Gold Standard Family Hauler: 1988 Ford LTD Country Squire Station Wagon

  • November 06, 2020
Why We Like It

Please, no Family Truckster jokes – this ’88 Country Squire pretty well knocks it out of the park on many levels. Let’s face it, wagons have never been known for leading easy lives. They wear many hats, first and foremost to take care of the family. Go get the groceries, shuttle the kids to and from school, one sport or the other, haul the entire tribe across country if necessary, make airport runs, sometimes they’re called upon to tow something, and we all know people eat in them - greasy fast food that gets into every pore of the upholstery - and remember, there are no cupholders. All that space for all those people, and not one cupholder. So, when we come across one that seems to have led a relatively charmed life, we perk up. These are getting harder and harder to find, and yet, they can be a bargain for what you’re getting.

gold-standard-family-hauler-1988-ford-ltd-country-squire-station-wagon00t0t eViATWLInq2 0CI0pK 1200x900

This example of Ford’s Country Squire, a nameplate that was first launched in 1950, seems to check all the boxes, and according to the seller, it’s wearing its original black paint and appears to be in excellent overall condition. The body panels line up perfectly, the panel gaps are evenly spaced throughout, the simulated wood appears fabulous, the brightwork gleams easily, and even the turbine wheels look like they’re in terrific shape. Although we question the use of white lettering tires – whitewalls would be much more fitting the highest-level wagon Ford produced back in the day. After all, Country Squires sought to blend luxury and utility – many, especially during the 1960s, had a fair amount of muscle under their extensive hoods, but that was never the point of a Country Squire. Style and comfort with a dash of panache was largely the formula. White lettering tires really don’t fit in.

The interior is actually stunning, and it looks like it’s ready to be photographed for the sales brochure. The original velour cloth upholstery looks soft and rich in the deep burgundy color and appears to be without fuss or scuffle. No rips, no tears, no wrinkles even, which is remarkable for a wagon of age such as this one, and the carpet is likewise. The cargo area is immaculate, complete with the removable carpeting, but we’re wonder if the opposing seats are under the floor, or if it’s just a storage well. The overall condition is as if it was bought by someone who needed the wagon to haul boxes, not people. The original AM/FM/Cassette stereo is still nestled into its slot above the climate control module, all surrounded by fake wood that runs all around the dashboard and appears as slabs on the door panels. The speedometer stretches horizontally and is calibrated to 85 miles per hour, like so many of them were back then, but the odometer is most interesting, reading a mere 68,000 miles and e03guC8gwm5 0CI0pK 1200x900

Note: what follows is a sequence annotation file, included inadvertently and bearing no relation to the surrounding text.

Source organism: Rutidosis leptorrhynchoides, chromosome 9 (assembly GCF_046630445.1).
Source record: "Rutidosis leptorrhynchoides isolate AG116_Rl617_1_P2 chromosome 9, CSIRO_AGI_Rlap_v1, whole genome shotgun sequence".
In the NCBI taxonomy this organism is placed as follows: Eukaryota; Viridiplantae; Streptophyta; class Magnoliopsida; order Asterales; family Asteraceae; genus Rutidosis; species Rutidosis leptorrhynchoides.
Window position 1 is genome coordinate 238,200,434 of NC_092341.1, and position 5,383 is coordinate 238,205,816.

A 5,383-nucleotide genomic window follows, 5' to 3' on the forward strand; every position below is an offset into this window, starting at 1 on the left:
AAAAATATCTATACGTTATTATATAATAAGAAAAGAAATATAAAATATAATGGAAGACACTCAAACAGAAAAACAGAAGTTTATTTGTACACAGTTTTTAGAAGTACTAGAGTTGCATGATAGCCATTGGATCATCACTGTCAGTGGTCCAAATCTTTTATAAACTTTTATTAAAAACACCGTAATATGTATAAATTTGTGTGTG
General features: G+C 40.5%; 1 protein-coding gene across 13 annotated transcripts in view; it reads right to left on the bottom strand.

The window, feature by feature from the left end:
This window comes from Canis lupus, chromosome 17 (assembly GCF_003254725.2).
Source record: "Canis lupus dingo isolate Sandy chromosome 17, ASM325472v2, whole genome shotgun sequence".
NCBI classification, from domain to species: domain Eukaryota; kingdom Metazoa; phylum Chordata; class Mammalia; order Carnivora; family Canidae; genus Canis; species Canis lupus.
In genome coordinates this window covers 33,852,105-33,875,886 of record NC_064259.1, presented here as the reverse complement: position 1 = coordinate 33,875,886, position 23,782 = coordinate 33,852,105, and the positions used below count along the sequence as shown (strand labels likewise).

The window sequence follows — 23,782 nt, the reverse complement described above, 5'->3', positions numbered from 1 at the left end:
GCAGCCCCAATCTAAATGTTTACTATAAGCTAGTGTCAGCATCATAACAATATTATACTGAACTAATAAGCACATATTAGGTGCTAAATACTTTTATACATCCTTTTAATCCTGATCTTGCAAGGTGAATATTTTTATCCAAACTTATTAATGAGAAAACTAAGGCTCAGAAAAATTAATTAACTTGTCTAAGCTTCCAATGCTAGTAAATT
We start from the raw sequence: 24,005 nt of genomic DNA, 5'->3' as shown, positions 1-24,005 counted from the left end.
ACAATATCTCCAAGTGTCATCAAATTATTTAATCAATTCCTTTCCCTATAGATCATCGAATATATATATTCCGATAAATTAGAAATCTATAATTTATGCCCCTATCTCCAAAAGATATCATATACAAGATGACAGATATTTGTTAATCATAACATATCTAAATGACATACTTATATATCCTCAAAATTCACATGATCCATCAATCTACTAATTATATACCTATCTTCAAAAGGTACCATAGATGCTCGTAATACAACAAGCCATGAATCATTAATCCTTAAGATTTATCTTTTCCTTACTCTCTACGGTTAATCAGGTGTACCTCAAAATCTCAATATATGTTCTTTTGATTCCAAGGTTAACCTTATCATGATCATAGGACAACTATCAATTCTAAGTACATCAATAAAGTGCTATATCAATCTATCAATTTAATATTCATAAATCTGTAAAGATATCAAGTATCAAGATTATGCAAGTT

gold-standard-family-hauler-1988-ford-ltd-country-squire-station-wagon00707 hb9XQKH9EZN 0CI0pK 1200x900Well equipped with the cool two-way tailgate allowing for a swing open or drop down like a pickup, and the window that rolls down into the door. It used to be you could twist the key one way and lock it, twist it the other way and unlock it – hold it longer in either position, and the window would roll down or up automatically, and we wonder if that’s the case here. Anyway, it’s also got the dual sideview mirrors, trip computer, power antenna, power windows, power locks, power seats, and much more. Some Fords also had a neat feature where you could pull up on the locked driver or front passenger door handle and the interior lights and keyhole would illuminate, making it easy to find. Pretty cool feature in a dark area. Remember, unless it had an aftermarket alarm system, remote locking devices weren’t quite available. According to the seller, the wagon starts easily and runs smoothly, brakes correctly, and all windows and locks work, the AC works, and it can be driven anywhere. Powered by the venerable 5.0L V8 with a rebuilt automatic transmission, Fords were well known for producing some incredibly quiet vehicles, making long journeys a thing of comfort. Maybe the man was right – if you’re thinking of taking the tribe cross country, this is the automobile for you. Maybe it’s even at Lou Glutz Motors. No matter how you look at it, finding another Country Squire Wagon in this condition could take quite a while, and for that reason alone, we think it’s well worth the price of admission.

gold-standard-family-hauler-1988-ford-ltd-country-squire-station-wagon00p0p TdsFxtKxNJ 0CI0pK 1200x900

People reacted to this car